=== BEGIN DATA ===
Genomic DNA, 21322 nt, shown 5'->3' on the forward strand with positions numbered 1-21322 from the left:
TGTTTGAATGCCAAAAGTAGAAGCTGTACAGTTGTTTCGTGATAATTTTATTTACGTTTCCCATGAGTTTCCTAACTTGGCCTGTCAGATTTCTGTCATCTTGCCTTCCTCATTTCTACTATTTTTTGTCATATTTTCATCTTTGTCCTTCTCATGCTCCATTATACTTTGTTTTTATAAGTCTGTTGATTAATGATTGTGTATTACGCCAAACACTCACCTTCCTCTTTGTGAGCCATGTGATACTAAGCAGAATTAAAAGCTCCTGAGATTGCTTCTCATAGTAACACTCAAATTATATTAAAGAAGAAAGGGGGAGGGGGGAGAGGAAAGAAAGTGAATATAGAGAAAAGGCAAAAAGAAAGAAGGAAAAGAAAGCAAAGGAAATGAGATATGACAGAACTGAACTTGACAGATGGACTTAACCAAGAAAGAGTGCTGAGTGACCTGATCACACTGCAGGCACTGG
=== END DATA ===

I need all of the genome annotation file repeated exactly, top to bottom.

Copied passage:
Genomic DNA, 21322 nt, shown 5'->3' on the forward strand with positions numbered 1-21322 from the left:
TGTTTGAATGCCAAAAGTAGAAGCTGTACAGTTGTTTCGTGATAATTTTATTTACGTTTCCCATGAGTTTCCTAACTTGGCCTGTCAGATTTCTGTCATCTTGCCTTCCTCATTTCTACTATTTTTTGTCATATTTTCATCTTTGTCCTTCTCATGCTCCATTATACTTTGTTTTTATAAGTCTGTTGATTAATGATTGTGTATTACGCCAAACACTCACCTTCCTCTTTGTGAGCCATGTGATACTAAGCAGAATTAAAAGCTCCTGAGATTGCTTCTCATAGTAACACTCAAATTATATTAAAGAAGAAAGGGGGAGGGGGGAGAGGAAAGAAAGTGAATATAGAGAAAAGGCAAAAAGAAAGAAGGAAAAGAAAGCAAAGGAAATGAGATATGACAGAACTGAACTTGACAGATGGACTTAACCAAGAAAGAGTGCTGAGTGACCTGATCACACTGCAGGCACTGG